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  1. By Matthew Cole First published February 8th 2014, 1:14 am ritish spies have developed “dirty tricks” for use against nations, hackers, terror groups, suspected criminals and arms dealers that include releasing computer viruses, spying on journalists and diplomats, jamming phones and computers, and using sex to lure targets into “honey traps.” Documents taken from the National Security Agency by Edward Snowden and exclusively obtained by NBC News describe techniques developed by a secret British spy unit called the Joint Threat Research and Intelligence Group (JTRIG) as part of a growing mi
  2. February 04, 2014 22:42 The US National Security Agency likely collects intelligence on congressional lawmakers and members of their staff, a Justice Department official admitted at a committee hearing on Tuesday. Deputy Attorney General James Cole of the US Department of Justice testified during a House Judiciary Committee hearing which was examining proposals to reform the NSA surveillance policies that have been revealed in an ongoing series of disclosures since June. Among the most damning revelations leaked by former NSA contractor Edward Snowden was the realization that the NSA indiscri
  3. By Jay Syrmopoulos 2 days ago This past Sunday evening former NSA contractor Edward Snowden sat down for an interview with German television network ARD. The interview has been intentionally blocked from the US public, with virtually no major broadcast news outlets covering this story. In addition, the video has been taken down almost immediately every time its posted on YouTube. In contrast, this was treated as a major political event in both print and broadcast media, in Germany, and across much of the world. In the interview, Mr. Snowden lays out a succinct case as to how these domestic s
  4. Luke Harding Saturday 1 February 2014 He was politically conservative, a gun owner, a geek – and the man behind the biggest intelligence leak in history. In this exclusive extract from his new book, Luke Harding looks at Edward Snowden's journey from patriot to America's most wanted In late December 2001, someone calling themselves TheTrueHOOHA had a question. He was an 18-year-old American male with impressive IT skills and a sharp intelligence. His real identity was unknown. Everyone who posted on Ars Technica, a popular technology website, did so anonymously. TheTrueHOOHA wanted to set u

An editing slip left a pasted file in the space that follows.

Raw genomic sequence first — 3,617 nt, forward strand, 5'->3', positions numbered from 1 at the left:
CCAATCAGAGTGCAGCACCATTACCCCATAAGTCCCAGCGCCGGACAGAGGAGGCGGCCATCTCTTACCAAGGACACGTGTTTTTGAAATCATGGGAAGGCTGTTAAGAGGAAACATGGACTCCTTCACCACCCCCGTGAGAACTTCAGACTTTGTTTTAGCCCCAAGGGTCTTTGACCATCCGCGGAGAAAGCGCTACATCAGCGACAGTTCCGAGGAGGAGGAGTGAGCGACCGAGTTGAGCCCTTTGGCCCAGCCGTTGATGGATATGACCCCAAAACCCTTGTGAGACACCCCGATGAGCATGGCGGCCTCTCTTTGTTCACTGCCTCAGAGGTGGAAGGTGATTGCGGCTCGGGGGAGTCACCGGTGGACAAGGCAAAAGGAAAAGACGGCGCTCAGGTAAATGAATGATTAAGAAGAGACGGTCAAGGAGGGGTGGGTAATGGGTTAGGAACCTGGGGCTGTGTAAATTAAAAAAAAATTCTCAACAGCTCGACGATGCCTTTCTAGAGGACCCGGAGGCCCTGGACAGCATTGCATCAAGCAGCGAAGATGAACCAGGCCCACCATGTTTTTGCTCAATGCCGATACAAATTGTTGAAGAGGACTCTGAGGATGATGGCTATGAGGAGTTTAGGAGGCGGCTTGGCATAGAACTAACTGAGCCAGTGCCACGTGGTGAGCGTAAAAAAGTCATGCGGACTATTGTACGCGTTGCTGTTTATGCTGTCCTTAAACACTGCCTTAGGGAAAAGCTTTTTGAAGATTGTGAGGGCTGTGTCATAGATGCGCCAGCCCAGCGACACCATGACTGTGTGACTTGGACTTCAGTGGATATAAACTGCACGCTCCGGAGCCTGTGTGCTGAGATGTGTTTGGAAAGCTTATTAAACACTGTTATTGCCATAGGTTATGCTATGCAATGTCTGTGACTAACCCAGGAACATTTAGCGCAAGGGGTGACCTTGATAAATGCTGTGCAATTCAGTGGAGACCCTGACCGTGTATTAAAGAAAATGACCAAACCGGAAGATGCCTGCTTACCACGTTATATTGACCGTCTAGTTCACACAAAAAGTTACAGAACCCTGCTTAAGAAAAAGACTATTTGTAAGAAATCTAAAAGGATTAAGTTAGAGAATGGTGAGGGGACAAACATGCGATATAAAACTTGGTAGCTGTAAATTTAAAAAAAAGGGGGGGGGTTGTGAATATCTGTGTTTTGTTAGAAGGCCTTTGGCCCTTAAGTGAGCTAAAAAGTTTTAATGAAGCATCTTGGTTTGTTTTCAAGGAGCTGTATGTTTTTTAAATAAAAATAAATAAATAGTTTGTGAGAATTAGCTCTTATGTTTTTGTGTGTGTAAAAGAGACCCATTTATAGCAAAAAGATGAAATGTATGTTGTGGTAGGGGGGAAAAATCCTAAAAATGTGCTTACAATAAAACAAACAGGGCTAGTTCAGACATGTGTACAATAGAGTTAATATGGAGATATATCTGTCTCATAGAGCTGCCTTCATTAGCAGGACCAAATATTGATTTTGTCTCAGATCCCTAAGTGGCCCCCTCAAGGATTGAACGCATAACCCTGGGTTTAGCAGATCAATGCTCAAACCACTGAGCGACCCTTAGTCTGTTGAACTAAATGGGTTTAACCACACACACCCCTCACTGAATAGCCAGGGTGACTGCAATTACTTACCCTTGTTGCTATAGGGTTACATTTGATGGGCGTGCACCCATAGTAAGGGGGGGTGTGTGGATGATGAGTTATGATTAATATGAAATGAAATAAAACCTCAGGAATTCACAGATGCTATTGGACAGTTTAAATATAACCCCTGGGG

5. January 31, 2014 05:41 Edited time: January 31, 2014 06:21 Documents released by US whistleblower Edward Snowden show the Communications Security Establishment Canada (CSEC) used airport Wi-Fi to track passengers from around the world. Travelers passing through a major Canadian airport were potentially caught up in a vast electronic surveillance net, which allowed the nation’s electronic spy agency to track the wireless devices of thousands of airline passengers - even for days after they had departed the terminal, a document obtained by CBC News revealed. The document shows the spy agency
  6. January 29, 2014 11:31 Edward Snowden has been nominated for the Nobel Peace Prize by two Norwegian lawmakers, who say the NSA whistleblower contributed to transparency and global stability by revealing the depth and sophistication of the global surveillance apparatus. Snorre Valen and Baard Vegar Solhjell, parliamentarians from Norways Socialist Left Party, announced the nomination on Facebook on Wednesday. Noting that peace is more than simply the absence of war, the MPs said that Snowden had contributed to global security by revealing the nature and technological prowess of modern surv